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Thread: Losing water pressure = leak?

  1. #1
    DIY Junior Member jptemp's Avatar
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    Default Losing water pressure = leak?

    I am stumped. I have an apartment where the bath and kitchen fixture and water heater are all fed by one 1/2" line with a ball valve. Shut off the ball valve and no water goes to any fixture.

    I shut the valve off, and the next day I turn on a faucet and there is almost no pressure. Shouldn't the lines stay pressurized over night? There are no water leaks that I can see. None of the fixtures drip. the pressure relief valve on the water heater does not drip.

    It seems impossible.

  2. #2
    Test, Don't Guess! cacher_chick's Avatar
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    I would not expect to find much in the way of residual pressure. A few drips in the toilet tank and you would never notice. If you want to get serious about your "testing" you could put a pressure gauge in the line and see what happens.

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    Retired Defense Industry Engineer jadnashua's Avatar
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    Anyone flush the toilet? Since the pipes don't really stretch at the pressures in a normal home, that leaves maybe the rubber/plastic hoses to the faucets that can act like a bladder to help hold the pressure. All it takes is a VERY small amount of water coming out somewhere to relieve the pressure. That could happen just by the water cooling off, especially if you turned the WH off, since the cooler water is more dense (i.e., takes up less space). Do you have an ice maker on the frig?
    Jim DeBruycker
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    Retired Defense Industry Engineer; Schluter 2.5-day Workshop Completed 2013, 2014

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    DIY Junior Member jptemp's Avatar
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    Quote Originally Posted by jadnashua View Post
    Anyone flush the toilet?
    No, the toilet was out do redo the floor.

    Since the pipes don't really stretch at the pressures in a normal home, that leaves maybe the rubber/plastic hoses to the faucets that can act like a bladder to help hold the pressure.
    About half of it is type A pex and half copper. Would that do it?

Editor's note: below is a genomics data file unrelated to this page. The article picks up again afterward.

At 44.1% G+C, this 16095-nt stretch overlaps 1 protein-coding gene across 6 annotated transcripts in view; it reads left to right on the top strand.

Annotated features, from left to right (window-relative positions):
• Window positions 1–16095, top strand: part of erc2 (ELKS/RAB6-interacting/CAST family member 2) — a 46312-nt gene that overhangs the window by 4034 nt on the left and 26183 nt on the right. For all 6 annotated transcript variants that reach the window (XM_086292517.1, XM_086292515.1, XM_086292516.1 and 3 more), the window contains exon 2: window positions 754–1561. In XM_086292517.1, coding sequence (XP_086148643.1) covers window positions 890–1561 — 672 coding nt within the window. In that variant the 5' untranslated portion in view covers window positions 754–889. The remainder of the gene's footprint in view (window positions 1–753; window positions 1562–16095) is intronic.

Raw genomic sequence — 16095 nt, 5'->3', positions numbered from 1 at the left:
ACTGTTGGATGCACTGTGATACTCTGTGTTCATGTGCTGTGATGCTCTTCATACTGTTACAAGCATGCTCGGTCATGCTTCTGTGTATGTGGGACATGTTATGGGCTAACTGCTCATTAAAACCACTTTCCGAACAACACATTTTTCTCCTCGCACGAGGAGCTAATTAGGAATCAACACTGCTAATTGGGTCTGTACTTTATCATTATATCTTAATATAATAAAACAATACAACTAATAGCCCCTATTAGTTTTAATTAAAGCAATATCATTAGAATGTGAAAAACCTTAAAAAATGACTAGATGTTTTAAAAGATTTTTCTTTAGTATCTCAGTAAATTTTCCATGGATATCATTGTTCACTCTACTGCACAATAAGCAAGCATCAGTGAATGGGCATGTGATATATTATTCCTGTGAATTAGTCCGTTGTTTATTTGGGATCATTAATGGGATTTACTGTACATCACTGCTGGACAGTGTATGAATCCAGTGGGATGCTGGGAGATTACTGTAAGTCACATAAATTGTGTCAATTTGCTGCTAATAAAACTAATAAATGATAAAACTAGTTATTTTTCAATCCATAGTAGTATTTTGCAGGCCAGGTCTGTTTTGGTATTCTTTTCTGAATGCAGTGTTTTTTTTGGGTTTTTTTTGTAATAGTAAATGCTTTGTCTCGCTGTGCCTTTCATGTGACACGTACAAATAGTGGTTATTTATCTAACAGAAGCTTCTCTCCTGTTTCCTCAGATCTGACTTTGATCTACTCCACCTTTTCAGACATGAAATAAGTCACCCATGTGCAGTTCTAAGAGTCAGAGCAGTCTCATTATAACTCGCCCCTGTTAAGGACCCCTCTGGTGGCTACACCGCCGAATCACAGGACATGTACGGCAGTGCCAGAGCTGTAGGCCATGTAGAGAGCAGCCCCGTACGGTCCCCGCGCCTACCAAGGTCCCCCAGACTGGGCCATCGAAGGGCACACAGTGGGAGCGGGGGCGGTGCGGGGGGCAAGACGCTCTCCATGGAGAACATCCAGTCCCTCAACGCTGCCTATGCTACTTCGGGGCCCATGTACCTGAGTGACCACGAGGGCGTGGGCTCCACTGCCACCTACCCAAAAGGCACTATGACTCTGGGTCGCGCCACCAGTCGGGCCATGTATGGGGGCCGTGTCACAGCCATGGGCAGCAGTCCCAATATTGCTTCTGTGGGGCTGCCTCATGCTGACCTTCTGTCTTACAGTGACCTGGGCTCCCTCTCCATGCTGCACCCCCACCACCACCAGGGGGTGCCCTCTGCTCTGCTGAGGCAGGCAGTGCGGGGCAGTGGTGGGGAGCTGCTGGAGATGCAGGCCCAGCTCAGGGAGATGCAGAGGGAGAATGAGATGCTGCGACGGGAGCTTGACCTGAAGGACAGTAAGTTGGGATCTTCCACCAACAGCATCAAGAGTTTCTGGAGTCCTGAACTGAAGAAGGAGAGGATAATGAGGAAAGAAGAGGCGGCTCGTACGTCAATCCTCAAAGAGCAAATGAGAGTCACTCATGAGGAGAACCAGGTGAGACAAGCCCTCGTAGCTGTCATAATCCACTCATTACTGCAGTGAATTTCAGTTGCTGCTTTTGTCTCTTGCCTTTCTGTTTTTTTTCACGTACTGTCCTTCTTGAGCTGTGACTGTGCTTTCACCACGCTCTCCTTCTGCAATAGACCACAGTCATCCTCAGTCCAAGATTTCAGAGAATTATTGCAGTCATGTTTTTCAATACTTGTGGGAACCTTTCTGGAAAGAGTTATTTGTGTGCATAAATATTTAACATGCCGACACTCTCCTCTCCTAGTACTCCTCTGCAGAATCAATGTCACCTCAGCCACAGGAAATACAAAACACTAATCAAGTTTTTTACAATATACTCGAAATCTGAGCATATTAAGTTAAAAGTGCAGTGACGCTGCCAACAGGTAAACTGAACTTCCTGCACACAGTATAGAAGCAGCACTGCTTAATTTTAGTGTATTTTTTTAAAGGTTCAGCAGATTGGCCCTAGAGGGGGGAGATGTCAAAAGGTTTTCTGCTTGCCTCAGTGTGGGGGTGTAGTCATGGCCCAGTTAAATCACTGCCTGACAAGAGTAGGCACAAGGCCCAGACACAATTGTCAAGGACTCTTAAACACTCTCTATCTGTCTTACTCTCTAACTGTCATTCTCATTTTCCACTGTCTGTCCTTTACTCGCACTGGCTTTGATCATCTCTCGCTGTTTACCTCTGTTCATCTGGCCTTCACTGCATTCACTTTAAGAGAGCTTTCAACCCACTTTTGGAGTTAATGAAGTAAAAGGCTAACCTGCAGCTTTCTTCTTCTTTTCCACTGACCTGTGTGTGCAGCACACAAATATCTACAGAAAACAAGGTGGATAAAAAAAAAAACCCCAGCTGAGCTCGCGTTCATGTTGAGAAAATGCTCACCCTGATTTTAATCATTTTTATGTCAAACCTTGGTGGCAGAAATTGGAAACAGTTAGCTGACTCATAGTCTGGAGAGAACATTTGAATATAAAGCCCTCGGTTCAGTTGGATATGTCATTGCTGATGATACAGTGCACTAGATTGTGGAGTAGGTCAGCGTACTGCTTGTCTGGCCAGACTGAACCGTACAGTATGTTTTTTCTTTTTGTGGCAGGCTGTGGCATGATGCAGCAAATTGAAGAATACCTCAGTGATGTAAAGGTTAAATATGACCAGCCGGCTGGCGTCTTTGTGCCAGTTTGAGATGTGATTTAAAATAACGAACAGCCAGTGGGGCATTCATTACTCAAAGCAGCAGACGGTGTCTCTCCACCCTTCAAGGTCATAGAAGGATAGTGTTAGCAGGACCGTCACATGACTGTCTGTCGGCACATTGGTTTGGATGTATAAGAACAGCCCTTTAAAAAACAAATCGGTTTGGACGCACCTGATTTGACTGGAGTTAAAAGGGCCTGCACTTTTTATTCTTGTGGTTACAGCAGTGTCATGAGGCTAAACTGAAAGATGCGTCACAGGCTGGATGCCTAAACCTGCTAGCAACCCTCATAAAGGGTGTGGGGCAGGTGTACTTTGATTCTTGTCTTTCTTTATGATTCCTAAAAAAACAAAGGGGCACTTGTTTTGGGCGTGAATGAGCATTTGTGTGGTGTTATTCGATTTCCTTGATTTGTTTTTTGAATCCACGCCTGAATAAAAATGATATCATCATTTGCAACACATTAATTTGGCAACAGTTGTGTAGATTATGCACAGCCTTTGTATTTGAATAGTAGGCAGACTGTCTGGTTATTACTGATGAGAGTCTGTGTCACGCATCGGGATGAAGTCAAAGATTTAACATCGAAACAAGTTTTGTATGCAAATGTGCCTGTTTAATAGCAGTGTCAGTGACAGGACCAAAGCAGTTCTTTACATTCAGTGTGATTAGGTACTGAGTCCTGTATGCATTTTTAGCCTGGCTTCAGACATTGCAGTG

All it takes is a VERY small amount of water coming out somewhere to relieve the pressure. That could happen just by the water cooling off, especially if you turned the WH off, since the cooler water is more dense (i.e., takes up less space). Do you have an ice maker on the frig?
    Water heater was on and no ice maker.

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    DIY Junior Member jptemp's Avatar
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    Quote Originally Posted by cacher_chick View Post
    I would not expect to find much in the way of residual pressure. A few drips in the toilet tank and you would never notice. If you want to get serious about your "testing" you could put a pressure gauge in the line and see what happens.
    The toilet was out at the time. I could put a pressure gauge on the kitchen sink, all I would need is an adapter to a male garden hose thread. I suspect the pressure will drop from 50 to around 10.

  6. #6
    Moderator & Master Plumber hj's Avatar
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    Why are you worried about it? Unless the pipes are not all visible, you obviously do not have a leak. The pressure could drop for any number of reasons, but unless it were ZERO, a leak could not be one of them.
    Licensed residential and commercial plumber

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    DIY Junior Member jptemp's Avatar
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    Quote Originally Posted by hj View Post
    Why are you worried about it? Unless the pipes are not all visible, you obviously do not have a leak. The pressure could drop for any number of reasons, but unless it were ZERO, a leak could not be one of them.
    I'm worried about it because the pipes are not all visible and it might be leaking somewhere inside the walls, creating mold, wood rot, etc.

  8. #8
    Retired Defense Industry Engineer jadnashua's Avatar
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    Just the simple act of the house dropping in temp might would make the pressure change. Colder water shrinks until it gets to about 34-degrees, then starts to expand again (the reason ice floats).
    Jim DeBruycker
    Important note - I'm not a pro
    Retired Defense Industry Engineer; Schluter 2.5-day Workshop Completed 2013, 2014

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